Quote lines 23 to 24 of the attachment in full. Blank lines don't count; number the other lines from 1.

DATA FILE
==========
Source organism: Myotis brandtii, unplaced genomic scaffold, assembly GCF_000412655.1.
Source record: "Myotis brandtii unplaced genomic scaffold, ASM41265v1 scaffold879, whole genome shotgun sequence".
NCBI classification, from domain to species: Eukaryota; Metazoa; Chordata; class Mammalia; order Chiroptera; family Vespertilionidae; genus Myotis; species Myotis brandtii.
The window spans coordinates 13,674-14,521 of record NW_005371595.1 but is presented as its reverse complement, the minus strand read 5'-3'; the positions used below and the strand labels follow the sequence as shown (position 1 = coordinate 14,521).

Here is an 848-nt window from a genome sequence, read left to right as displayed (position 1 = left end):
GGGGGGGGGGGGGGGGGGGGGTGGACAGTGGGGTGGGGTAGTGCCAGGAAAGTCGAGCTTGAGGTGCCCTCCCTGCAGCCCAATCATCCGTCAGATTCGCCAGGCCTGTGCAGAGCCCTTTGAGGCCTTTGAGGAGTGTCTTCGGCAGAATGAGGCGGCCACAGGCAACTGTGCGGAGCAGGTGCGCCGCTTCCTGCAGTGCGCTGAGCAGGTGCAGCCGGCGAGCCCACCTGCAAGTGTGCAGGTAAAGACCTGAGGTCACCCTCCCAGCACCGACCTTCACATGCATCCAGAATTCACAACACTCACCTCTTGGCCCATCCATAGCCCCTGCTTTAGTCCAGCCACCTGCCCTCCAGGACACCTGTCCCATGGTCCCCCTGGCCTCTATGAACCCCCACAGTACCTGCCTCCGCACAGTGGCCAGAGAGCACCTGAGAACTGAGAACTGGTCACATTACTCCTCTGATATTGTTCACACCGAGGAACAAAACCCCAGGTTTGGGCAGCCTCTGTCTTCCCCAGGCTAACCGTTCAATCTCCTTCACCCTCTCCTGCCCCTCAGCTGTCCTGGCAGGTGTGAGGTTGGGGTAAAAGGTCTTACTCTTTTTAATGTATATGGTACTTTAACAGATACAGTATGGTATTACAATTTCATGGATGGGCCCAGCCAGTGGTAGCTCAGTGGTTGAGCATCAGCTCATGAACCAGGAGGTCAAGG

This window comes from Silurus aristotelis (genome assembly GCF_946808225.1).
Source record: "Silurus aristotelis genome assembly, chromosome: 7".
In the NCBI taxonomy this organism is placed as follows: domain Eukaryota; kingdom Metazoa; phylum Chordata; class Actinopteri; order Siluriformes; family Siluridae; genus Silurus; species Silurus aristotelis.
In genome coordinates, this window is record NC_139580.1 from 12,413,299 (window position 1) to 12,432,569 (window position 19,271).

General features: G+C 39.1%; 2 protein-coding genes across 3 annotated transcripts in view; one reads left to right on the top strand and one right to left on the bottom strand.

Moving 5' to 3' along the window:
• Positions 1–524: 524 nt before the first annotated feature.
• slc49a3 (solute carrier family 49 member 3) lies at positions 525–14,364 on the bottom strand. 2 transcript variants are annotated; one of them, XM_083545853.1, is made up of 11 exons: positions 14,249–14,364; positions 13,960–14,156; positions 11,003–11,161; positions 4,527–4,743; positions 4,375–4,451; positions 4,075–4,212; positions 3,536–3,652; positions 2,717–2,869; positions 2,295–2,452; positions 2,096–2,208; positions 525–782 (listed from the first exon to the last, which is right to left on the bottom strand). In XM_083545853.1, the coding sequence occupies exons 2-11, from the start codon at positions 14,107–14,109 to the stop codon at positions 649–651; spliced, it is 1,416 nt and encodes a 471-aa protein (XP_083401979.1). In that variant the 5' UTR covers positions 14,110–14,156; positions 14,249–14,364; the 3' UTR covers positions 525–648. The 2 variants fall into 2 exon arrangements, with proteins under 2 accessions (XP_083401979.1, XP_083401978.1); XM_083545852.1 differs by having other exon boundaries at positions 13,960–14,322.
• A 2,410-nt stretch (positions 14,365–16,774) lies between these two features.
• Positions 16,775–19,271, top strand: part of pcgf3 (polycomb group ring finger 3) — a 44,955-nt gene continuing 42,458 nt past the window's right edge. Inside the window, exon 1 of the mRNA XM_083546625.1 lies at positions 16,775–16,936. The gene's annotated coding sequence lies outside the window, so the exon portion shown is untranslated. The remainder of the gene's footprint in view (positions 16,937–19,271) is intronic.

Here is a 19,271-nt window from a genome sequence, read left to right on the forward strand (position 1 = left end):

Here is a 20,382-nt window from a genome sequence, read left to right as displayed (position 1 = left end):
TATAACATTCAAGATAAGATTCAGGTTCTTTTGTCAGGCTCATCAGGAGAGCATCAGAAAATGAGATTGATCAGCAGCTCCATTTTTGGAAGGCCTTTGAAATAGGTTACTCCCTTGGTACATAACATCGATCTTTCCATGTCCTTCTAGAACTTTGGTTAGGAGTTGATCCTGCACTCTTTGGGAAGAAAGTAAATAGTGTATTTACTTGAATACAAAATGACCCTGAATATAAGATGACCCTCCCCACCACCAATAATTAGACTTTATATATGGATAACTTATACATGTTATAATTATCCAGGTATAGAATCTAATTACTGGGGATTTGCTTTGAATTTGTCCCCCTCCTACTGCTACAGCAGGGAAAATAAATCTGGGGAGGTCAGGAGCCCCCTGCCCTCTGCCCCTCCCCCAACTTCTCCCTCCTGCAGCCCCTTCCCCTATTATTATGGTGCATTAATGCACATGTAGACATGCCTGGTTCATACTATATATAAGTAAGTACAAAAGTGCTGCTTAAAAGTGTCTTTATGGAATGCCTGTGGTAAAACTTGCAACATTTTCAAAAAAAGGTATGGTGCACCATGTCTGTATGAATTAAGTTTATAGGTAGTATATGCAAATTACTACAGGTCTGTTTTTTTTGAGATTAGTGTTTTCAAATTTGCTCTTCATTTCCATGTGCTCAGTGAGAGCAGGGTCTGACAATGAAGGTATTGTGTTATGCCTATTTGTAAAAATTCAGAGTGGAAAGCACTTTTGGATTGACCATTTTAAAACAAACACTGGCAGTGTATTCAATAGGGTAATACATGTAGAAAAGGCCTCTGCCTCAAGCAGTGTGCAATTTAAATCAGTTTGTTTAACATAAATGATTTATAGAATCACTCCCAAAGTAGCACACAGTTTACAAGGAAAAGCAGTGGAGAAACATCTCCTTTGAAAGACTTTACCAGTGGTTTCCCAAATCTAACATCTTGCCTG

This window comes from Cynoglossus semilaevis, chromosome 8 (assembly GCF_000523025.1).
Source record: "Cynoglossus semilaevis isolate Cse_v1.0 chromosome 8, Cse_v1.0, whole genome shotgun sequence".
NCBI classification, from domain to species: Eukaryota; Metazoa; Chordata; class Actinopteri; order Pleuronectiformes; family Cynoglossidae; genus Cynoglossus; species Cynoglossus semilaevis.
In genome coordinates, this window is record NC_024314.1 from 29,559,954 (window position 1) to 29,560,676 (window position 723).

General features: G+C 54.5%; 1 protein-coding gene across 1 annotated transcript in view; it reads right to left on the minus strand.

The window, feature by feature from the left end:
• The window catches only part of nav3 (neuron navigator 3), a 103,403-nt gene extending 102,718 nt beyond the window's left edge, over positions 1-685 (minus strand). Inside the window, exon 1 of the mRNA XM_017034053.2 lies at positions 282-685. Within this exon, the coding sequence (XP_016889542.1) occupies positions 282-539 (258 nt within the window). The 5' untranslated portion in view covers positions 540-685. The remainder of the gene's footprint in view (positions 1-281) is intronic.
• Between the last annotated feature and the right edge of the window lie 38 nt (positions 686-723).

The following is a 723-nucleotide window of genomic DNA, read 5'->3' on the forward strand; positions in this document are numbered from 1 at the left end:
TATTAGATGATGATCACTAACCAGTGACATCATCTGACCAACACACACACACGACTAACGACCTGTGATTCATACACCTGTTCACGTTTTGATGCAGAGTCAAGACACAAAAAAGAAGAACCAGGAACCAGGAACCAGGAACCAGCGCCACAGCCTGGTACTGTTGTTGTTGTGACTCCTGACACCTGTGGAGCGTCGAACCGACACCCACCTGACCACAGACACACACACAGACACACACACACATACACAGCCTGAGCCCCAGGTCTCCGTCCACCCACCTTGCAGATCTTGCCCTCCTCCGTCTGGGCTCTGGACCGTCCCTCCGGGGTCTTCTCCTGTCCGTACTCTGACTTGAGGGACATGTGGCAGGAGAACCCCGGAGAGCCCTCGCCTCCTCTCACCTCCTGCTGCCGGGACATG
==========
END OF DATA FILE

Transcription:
In genome coordinates, this window is record NC_024314.1 from 29,559,954 (window position 1) to 29,560,676 (window position 723).

General features: G+C 54.5%; 1 protein-coding gene across 1 annotated transcript in view; it reads right to left on the minus strand.